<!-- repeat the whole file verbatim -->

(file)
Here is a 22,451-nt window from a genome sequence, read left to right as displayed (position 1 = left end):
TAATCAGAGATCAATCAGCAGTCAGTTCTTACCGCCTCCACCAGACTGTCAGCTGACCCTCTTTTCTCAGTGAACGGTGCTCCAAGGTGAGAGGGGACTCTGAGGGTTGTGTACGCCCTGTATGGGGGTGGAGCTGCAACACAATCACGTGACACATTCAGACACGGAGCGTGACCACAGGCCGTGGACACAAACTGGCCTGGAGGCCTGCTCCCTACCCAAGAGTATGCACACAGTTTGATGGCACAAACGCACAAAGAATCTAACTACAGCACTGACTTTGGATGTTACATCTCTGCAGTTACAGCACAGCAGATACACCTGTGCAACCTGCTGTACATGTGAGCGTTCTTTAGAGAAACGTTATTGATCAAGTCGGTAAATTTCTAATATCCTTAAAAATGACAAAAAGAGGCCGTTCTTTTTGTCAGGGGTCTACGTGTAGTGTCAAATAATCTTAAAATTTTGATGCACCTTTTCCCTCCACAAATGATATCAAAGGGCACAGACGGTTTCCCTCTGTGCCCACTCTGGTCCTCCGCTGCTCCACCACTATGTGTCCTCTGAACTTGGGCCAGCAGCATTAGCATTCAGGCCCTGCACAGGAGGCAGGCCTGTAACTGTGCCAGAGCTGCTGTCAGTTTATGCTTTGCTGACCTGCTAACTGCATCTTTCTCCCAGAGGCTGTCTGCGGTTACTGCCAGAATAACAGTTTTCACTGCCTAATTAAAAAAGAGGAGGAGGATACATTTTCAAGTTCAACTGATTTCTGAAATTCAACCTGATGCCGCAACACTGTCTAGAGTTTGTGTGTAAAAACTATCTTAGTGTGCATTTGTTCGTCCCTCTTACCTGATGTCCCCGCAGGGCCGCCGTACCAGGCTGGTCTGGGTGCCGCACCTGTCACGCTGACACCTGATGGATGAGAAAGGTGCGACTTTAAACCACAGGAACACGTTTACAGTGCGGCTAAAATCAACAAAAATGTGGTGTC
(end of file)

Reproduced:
Here is a 22,451-nt window from a genome sequence, read left to right as displayed (position 1 = left end):
TAATCAGAGATCAATCAGCAGTCAGTTCTTACCGCCTCCACCAGACTGTCAGCTGACCCTCTTTTCTCAGTGAACGGTGCTCCAAGGTGAGAGGGGACTCTGAGGGTTGTGTACGCCCTGTATGGGGGTGGAGCTGCAACACAATCACGTGACACATTCAGACACGGAGCGTGACCACAGGCCGTGGACACAAACTGGCCTGGAGGCCTGCTCCCTACCCAAGAGTATGCACACAGTTTGATGGCACAAACGCACAAAGAATCTAACTACAGCACTGACTTTGGATGTTACATCTCTGCAGTTACAGCACAGCAGATACACCTGTGCAACCTGCTGTACATGTGAGCGTTCTTTAGAGAAACGTTATTGATCAAGTCGGTAAATTTCTAATATCCTTAAAAATGACAAAAAGAGGCCGTTCTTTTTGTCAGGGGTCTACGTGTAGTGTCAAATAATCTTAAAATTTTGATGCACCTTTTCCCTCCACAAATGATATCAAAGGGCACAGACGGTTTCCCTCTGTGCCCACTCTGGTCCTCCGCTGCTCCACCACTATGTGTCCTCTGAACTTGGGCCAGCAGCATTAGCATTCAGGCCCTGCACAGGAGGCAGGCCTGTAACTGTGCCAGAGCTGCTGTCAGTTTATGCTTTGCTGACCTGCTAACTGCATCTTTCTCCCAGAGGCTGTCTGCGGTTACTGCCAGAATAACAGTTTTCACTGCCTAATTAAAAAAGAGGAGGAGGATACATTTTCAAGTTCAACTGATTTCTGAAATTCAACCTGATGCCGCAACACTGTCTAGAGTTTGTGTGTAAAAACTATCTTAGTGTGCATTTGTTCGTCCCTCTTACCTGATGTCCCCGCAGGGCCGCCGTACCAGGCTGGTCTGGGTGCCGCACCTGTCACGCTGACACCTGATGGATGAGAAAGGTGCGACTTTAAACCACAGGAACACGTTTACAGTGCGGCTAAAATCAACAAAAATGTGGTGTC